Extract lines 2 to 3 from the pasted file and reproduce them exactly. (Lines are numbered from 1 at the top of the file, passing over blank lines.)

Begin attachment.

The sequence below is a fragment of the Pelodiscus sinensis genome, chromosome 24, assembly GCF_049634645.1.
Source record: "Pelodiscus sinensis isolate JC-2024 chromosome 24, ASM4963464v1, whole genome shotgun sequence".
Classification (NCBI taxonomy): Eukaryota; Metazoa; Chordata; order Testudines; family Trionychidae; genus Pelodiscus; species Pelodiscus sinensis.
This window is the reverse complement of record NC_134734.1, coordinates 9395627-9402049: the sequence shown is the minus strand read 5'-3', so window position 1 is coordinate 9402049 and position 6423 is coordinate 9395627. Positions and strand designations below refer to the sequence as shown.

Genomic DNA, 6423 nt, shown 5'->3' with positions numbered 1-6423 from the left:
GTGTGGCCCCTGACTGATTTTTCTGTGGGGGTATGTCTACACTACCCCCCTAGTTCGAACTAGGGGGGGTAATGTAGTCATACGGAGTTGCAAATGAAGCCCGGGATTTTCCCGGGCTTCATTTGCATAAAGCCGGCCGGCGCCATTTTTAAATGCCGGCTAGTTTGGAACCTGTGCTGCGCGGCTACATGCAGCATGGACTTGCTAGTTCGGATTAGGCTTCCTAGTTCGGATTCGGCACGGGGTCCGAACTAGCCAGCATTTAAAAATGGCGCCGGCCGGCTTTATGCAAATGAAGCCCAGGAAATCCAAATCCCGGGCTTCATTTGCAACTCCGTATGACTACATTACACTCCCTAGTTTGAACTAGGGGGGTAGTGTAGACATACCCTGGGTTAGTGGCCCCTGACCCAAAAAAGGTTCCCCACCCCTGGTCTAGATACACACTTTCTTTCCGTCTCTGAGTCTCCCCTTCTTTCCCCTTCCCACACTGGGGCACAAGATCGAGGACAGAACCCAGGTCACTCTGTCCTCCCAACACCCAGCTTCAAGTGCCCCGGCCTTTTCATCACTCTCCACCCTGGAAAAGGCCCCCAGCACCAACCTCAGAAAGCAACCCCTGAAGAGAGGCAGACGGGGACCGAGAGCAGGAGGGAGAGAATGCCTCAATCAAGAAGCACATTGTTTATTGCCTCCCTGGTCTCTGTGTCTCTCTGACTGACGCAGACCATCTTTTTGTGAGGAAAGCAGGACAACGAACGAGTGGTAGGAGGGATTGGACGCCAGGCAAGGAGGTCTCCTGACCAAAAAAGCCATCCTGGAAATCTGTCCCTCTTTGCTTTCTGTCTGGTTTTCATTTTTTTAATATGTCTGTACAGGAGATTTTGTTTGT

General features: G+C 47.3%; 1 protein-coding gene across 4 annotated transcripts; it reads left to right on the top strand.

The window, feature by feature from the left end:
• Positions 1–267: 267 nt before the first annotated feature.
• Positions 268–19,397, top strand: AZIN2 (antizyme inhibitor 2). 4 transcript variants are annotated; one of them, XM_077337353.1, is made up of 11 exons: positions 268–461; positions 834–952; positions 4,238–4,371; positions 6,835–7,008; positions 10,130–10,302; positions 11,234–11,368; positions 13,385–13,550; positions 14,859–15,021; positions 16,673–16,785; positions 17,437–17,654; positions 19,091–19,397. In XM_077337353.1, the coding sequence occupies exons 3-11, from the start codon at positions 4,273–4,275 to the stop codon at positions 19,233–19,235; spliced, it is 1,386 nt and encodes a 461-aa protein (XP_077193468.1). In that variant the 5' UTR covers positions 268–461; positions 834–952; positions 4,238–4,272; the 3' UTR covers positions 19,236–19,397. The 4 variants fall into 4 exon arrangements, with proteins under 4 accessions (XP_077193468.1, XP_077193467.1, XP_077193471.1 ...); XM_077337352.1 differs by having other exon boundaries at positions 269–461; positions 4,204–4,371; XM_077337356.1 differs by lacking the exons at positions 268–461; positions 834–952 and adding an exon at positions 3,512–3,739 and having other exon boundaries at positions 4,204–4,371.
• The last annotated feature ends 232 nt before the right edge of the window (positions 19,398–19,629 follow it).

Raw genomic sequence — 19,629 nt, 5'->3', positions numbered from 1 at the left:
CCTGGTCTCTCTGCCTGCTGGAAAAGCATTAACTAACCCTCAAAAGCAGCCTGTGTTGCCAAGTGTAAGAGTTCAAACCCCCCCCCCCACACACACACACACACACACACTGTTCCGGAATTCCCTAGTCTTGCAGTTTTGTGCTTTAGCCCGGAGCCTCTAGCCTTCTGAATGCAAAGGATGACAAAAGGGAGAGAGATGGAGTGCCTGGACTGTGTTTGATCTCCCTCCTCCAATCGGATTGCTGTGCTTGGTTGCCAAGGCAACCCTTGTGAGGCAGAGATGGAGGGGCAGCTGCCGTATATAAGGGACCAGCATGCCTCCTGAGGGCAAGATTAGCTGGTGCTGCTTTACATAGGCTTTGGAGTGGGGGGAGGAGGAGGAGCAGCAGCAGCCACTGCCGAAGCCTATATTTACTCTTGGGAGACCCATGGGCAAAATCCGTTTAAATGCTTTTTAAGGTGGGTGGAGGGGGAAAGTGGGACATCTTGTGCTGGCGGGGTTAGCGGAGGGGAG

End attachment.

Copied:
Source record: "Pelodiscus sinensis isolate JC-2024 chromosome 24, ASM4963464v1, whole genome shotgun sequence".
Classification (NCBI taxonomy): Eukaryota; Metazoa; Chordata; order Testudines; family Trionychidae; genus Pelodiscus; species Pelodiscus sinensis.